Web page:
Nurse Shortage Trends
Adapated from a WBUR radio series. Links to Audio can be found below.
America's nursing shortage has been compared to a perfect storm gathering in intensity. In just over a decade nearly 80 million baby boomers will be in or reaching retirement, their medical needs placing an immense strain on our health care system. Nurses themselves will be leaving the profession and a younger generation of nurses will not be trained in enough numbers to fill the growing needs of hospitals and patients.
In "Nursing a Shortage: Inside Out," WBUR Special correspondent Rachel Gotbaum reports on how the shortage has come about and why it matters for nurses, hospitals and patients alike. She takes us into hospitals where the longest running nursing shortage in history is already impacting care. She reports on the roots of the problem that encompass not just the changing career choices for young women, the out-dated image of nursing but also the serious difficulties faced by nursing schools trying to find nurse-educators.
Nurses explain the effect of the shortage on their care of patients and how it is influencing their commitment to the profession and whether they stay or leave. Hospital administrators describe what they need to do to recruit and retain nurses in this competitive market , and Gotbaum reports on the growing tensions over whether mandating nurse-patient ratios is an answer to the problem or an impediment.
There have been shortages of nurses in this country since the 1960's but they have always resolved themselves fairly quickly. This nursing shortage began in 1998. Although it has been slightly alleviated it is expected to get worse when considering the increased retirement rates expected in coming years.
80 million baby boomers are slated to retire in the next decade and they will need a lot more medical care. At the same time many experienced nurses will be leaving the profession. The shortage began after managed care ushered in an era of cost cutting in the early 1990s. Nurses were replaced by lesser skilled workers. In Massachusetts 27 percent of hospital nurses were laid off, the largest number in the country. The profession became unattractive to women who began to have many other career choices. But as nurses left the workforce, studies showed that patient care suffered. One study published in the Journal of the American Medical Association found that patients whose nurse cares for 8 or more people have a 30 percent greater chance of dying than if their nurse cares for four patients. The same nurses are also more likely to be burnt out and dissatisfied with their jobs.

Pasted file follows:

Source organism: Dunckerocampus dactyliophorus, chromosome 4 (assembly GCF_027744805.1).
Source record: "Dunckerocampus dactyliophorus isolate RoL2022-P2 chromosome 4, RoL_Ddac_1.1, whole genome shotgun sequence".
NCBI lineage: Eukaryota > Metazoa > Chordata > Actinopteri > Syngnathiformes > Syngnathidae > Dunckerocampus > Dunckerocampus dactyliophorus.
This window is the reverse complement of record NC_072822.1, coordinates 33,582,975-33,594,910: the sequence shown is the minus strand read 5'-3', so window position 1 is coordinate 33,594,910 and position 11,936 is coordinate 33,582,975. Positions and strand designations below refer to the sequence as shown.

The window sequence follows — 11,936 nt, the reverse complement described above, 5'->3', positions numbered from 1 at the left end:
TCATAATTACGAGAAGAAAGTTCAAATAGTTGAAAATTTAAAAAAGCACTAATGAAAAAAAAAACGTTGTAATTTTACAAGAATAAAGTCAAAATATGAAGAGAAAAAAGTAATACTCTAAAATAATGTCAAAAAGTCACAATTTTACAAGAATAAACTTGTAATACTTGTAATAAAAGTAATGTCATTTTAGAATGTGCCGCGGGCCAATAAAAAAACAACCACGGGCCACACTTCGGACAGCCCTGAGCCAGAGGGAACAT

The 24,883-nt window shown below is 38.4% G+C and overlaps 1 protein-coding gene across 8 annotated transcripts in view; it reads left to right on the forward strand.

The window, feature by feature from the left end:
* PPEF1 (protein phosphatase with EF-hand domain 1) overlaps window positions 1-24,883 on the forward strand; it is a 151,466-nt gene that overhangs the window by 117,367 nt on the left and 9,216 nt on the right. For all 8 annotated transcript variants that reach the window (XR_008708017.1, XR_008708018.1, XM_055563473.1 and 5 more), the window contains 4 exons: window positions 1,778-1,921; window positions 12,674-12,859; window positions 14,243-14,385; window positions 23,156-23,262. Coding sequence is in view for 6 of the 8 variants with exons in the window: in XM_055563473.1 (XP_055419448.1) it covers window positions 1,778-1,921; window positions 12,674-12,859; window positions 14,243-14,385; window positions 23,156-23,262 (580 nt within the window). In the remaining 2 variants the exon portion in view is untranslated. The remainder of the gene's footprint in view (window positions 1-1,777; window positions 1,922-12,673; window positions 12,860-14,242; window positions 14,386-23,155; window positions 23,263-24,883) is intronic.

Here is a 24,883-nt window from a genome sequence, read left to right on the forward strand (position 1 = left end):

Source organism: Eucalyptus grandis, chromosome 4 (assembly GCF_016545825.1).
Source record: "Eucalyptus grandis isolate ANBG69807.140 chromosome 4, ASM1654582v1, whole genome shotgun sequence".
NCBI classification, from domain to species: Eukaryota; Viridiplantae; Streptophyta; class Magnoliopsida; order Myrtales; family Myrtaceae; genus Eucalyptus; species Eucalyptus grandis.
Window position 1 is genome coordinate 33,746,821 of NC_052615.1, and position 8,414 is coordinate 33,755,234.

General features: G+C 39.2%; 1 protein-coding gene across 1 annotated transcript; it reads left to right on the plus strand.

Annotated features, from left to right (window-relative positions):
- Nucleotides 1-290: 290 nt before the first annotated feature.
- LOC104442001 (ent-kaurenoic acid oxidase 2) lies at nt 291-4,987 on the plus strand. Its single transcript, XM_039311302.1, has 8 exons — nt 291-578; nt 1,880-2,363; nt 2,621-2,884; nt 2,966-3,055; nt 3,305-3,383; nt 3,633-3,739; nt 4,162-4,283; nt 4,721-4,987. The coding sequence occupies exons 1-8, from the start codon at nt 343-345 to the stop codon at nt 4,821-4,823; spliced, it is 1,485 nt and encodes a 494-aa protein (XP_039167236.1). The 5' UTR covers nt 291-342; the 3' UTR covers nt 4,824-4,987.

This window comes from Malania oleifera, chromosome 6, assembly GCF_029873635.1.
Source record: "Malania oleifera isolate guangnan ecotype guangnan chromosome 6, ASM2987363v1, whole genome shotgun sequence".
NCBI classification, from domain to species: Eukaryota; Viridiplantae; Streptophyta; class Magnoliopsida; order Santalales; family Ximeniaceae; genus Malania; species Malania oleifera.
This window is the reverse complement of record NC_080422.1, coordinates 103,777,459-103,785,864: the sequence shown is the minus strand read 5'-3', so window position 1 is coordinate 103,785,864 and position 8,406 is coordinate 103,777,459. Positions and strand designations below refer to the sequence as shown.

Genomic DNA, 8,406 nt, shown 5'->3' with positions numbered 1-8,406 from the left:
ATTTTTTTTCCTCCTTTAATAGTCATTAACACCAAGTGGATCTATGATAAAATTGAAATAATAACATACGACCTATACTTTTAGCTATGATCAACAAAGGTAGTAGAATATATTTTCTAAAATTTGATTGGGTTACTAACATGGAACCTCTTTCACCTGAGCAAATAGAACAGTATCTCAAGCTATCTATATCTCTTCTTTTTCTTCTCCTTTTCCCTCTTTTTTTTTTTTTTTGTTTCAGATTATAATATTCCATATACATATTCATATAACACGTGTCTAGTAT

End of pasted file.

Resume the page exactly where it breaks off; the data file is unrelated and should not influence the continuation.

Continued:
As hospitals started experiencing acute shortages of nurses, they responded by raising salaries and offering bonuses to nurses to enter the profession. Media campaigns were launched to extol the attractions of nursing. By 2003 185 thousand registered nurses entered this nation's hospital workforce. But even with this huge influx of nurses the shortage in 2007 still existed, and as demand for nurses increases many agree the gap will steadily grow. The number of registered nurses increased from approximately 2.5 million in 2007 to under 2.7 million in 2011. Despite this increase, some states are fighting about whether to mandate nurse-to-patient ratios. The number of new nurses is influenced by a large number of external factors so pinpointing the cause is difficult, but the significance of the increase is more important. Although 200,000 sounds like a lot of nurses, this is only an 8% increase. Just as important as the number of nurses is the number of patients which rose almost 10% from 2007 to 2008 alone according to the National Healthcare Cost and Utilization Project.
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How do you think these numbers compare to what you observe in hospitals and health care facilities? Do you think legislation is the best way to solve nurse-to-patient ratios? This creates a demand for nurses but not necessarily the supply.